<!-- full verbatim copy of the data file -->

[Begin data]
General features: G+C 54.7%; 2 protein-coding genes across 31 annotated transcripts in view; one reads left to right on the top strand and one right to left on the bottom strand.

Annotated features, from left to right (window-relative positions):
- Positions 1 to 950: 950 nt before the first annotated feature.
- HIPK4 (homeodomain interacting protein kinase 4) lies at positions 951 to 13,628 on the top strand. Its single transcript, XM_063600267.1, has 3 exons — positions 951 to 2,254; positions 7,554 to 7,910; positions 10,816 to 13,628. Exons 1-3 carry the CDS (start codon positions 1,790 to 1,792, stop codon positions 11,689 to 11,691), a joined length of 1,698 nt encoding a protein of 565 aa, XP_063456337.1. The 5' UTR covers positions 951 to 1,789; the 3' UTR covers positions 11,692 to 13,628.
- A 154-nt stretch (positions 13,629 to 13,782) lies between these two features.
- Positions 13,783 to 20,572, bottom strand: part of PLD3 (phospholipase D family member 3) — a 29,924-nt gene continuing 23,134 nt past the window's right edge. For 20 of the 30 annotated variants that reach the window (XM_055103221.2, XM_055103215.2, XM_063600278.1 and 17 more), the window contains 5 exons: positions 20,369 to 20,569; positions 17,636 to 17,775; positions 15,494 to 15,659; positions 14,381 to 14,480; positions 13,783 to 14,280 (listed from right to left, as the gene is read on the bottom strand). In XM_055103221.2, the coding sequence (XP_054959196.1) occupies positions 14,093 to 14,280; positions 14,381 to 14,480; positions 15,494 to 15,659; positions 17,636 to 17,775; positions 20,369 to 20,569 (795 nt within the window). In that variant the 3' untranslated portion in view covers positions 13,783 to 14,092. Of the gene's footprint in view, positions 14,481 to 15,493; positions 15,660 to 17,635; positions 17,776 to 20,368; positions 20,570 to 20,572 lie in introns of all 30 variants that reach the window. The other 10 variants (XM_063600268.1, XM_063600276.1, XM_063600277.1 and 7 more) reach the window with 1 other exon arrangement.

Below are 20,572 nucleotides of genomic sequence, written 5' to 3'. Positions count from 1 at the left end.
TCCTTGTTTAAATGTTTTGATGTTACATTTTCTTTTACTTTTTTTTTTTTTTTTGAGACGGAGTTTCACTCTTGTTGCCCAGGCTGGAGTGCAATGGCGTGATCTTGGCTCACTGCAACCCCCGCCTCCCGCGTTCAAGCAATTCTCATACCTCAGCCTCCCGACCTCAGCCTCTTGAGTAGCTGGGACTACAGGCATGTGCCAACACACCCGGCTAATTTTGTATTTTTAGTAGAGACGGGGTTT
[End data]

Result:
General features: G+C 54.7%; 2 protein-coding genes across 31 annotated transcripts in view; one reads left to right on the top strand and one right to left on the bottom strand.

Annotated features, from left to right (window-relative positions):
- Positions 1 to 950: 950 nt before the first annotated feature.
- HIPK4 (homeodomain interacting protein kinase 4) lies at positions 951 to 13,628 on the top strand. Its single transcript, XM_063600267.1, has 3 exons — positions 951 to 2,254; positions 7,554 to 7,910; positions 10,816 to 13,628. Exons 1-3 carry the CDS (start codon positions 1,790 to 1,792, stop codon positions 11,689 to 11,691), a joined length of 1,698 nt encoding a protein of 565 aa, XP_063456337.1. The 5' UTR covers positions 951 to 1,789; the 3' UTR covers positions 11,692 to 13,628.
- A 154-nt stretch (positions 13,629 to 13,782) lies between these two features.
- Positions 13,783 to 20,572, bottom strand: part of PLD3 (phospholipase D family member 3) — a 29,924-nt gene continuing 23,134 nt past the window's right edge. For 20 of the 30 annotated variants that reach the window (XM_055103221.2, XM_055103215.2, XM_063600278.1 and 17 more), the window contains 5 exons: positions 20,369 to 20,569; positions 17,636 to 17,775; positions 15,494 to 15,659; positions 14,381 to 14,480; positions 13,783 to 14,280 (listed from right to left, as the gene is read on the bottom strand). In XM_055103221.2, the coding sequence (XP_054959196.1) occupies positions 14,093 to 14,280; positions 14,381 to 14,480; positions 15,494 to 15,659; positions 17,636 to 17,775; positions 20,369 to 20,569 (795 nt within the window). In that variant the 3' untranslated portion in view covers positions 13,783 to 14,092. Of the gene's footprint in view, positions 14,481 to 15,493; positions 15,660 to 17,635; positions 17,776 to 20,368; positions 20,570 to 20,572 lie in introns of all 30 variants that reach the window. The other 10 variants (XM_063600268.1, XM_063600276.1, XM_063600277.1 and 7 more) reach the window with 1 other exon arrangement.

Below are 20,572 nucleotides of genomic sequence, written 5' to 3'. Positions count from 1 at the left end.
TCCTTGTTTAAATGTTTTGATGTTACATTTTCTTTTACTTTTTTTTTTTTTTTTGAGACGGAGTTTCACTCTTGTTGCCCAGGCTGGAGTGCAATGGCGTGATCTTGGCTCACTGCAACCCCCGCCTCCCGCGTTCAAGCAATTCTCATACCTCAGCCTCCCGACCTCAGCCTCTTGAGTAGCTGGGACTACAGGCATGTGCCAACACACCCGGCTAATTTTGTATTTTTAGTAGAGACGGGGTTT